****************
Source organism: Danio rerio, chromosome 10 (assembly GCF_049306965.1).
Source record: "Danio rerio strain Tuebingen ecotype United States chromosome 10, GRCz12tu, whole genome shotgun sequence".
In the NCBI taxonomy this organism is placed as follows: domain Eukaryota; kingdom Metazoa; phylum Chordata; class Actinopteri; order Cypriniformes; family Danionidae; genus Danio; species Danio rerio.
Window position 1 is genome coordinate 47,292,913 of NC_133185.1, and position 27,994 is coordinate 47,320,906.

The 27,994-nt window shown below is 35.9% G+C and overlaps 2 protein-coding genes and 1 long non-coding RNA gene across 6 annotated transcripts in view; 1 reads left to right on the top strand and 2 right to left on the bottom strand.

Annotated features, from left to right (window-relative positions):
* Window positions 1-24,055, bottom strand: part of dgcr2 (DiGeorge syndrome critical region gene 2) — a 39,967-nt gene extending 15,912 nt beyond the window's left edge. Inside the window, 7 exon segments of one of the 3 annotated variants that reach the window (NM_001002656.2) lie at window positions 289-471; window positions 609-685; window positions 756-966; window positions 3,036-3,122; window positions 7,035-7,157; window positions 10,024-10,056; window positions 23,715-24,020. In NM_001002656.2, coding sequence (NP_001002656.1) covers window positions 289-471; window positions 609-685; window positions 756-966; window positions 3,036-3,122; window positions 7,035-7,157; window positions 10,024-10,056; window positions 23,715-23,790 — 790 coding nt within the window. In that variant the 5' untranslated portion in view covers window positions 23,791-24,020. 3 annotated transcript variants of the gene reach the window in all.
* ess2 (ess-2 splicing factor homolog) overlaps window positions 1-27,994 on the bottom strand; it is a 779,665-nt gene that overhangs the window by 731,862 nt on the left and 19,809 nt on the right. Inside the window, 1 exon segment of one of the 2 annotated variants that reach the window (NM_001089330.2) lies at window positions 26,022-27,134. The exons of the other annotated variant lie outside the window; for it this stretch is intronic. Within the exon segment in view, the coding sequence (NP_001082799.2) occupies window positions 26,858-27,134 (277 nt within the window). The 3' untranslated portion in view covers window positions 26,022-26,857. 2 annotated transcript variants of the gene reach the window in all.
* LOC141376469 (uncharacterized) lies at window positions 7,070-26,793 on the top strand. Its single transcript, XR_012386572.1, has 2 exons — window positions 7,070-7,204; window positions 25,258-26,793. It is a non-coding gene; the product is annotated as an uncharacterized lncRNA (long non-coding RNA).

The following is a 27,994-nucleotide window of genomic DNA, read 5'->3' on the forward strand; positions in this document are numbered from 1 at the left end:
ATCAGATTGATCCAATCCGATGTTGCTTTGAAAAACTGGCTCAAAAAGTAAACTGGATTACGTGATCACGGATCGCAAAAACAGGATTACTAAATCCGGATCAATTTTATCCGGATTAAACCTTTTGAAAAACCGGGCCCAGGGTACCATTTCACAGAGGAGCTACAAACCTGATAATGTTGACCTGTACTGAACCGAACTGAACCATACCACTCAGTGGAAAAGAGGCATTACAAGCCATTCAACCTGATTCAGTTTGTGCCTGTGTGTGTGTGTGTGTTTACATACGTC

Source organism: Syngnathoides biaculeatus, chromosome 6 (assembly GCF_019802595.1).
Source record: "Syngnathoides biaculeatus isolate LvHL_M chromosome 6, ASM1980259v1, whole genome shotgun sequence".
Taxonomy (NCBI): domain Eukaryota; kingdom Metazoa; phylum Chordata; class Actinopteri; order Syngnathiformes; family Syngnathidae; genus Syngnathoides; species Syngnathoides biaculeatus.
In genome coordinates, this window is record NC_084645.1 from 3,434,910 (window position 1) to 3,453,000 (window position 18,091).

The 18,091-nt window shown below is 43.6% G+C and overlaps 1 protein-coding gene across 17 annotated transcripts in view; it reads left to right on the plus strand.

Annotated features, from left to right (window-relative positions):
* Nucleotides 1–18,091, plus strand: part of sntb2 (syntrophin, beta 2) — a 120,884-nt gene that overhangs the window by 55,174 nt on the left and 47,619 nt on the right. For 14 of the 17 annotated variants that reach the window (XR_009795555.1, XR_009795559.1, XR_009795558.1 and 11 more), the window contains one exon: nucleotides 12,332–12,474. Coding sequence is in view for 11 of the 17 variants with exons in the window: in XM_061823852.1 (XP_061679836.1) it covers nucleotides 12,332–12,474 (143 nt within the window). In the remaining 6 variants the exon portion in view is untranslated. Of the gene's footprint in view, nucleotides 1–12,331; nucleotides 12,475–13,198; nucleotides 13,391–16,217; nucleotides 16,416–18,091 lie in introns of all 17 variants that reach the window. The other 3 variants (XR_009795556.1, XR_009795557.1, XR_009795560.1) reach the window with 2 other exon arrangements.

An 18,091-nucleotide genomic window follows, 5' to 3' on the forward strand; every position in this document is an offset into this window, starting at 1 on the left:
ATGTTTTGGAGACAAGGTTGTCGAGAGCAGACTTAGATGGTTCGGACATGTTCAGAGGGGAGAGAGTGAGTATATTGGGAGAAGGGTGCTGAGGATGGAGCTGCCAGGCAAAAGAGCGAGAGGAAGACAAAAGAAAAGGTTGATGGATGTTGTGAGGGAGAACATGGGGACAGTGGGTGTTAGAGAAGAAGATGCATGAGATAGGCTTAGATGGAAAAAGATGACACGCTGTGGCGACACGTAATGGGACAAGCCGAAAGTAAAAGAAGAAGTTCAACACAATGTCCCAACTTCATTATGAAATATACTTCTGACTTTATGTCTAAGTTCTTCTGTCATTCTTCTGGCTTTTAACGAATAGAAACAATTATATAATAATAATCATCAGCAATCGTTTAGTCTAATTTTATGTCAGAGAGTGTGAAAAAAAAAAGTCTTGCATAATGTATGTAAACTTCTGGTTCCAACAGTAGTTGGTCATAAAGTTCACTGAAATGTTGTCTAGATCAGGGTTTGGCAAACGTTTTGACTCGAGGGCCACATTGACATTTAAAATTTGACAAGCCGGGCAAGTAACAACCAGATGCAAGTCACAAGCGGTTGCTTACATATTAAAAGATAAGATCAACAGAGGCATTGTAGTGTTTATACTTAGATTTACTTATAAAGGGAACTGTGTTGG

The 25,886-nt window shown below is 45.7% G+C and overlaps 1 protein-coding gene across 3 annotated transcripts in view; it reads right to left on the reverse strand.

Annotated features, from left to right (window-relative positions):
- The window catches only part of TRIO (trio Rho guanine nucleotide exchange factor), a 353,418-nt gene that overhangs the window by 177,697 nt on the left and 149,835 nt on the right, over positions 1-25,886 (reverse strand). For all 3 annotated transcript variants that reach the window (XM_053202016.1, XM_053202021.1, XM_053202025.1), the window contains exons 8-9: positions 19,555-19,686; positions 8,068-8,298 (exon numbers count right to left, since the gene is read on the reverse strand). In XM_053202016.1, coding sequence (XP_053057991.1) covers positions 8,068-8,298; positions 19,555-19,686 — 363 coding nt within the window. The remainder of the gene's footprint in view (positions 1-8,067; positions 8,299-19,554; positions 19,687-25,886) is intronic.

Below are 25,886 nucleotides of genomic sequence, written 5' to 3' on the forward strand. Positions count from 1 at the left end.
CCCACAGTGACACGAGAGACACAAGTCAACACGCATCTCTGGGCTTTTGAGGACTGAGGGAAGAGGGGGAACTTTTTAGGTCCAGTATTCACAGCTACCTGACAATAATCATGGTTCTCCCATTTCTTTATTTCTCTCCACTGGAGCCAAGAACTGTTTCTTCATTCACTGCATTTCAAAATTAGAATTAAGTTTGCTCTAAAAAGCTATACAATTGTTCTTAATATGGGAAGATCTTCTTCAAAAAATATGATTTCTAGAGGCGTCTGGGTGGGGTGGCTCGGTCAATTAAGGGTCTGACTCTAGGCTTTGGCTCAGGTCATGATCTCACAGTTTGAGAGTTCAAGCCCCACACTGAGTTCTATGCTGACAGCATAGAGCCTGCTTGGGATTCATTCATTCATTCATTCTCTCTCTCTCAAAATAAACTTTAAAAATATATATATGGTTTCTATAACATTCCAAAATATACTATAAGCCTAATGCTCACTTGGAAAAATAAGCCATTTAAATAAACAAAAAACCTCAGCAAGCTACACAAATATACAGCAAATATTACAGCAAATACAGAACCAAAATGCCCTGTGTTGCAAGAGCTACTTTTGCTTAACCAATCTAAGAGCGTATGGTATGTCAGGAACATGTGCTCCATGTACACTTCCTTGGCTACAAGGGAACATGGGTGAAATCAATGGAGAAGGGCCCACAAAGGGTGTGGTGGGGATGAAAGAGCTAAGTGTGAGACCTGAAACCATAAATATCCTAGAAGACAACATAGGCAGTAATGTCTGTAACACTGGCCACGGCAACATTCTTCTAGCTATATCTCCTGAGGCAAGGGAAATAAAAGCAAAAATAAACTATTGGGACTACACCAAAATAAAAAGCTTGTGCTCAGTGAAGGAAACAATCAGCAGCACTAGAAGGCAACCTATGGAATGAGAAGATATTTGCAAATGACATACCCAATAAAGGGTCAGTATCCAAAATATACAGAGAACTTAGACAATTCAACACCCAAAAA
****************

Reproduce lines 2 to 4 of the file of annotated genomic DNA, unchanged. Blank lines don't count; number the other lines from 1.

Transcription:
Source record: "Danio rerio strain Tuebingen ecotype United States chromosome 10, GRCz12tu, whole genome shotgun sequence".
In the NCBI taxonomy this organism is placed as follows: domain Eukaryota; kingdom Metazoa; phylum Chordata; class Actinopteri; order Cypriniformes; family Danionidae; genus Danio; species Danio rerio.
Window position 1 is genome coordinate 47,292,913 of NC_133185.1, and position 27,994 is coordinate 47,320,906.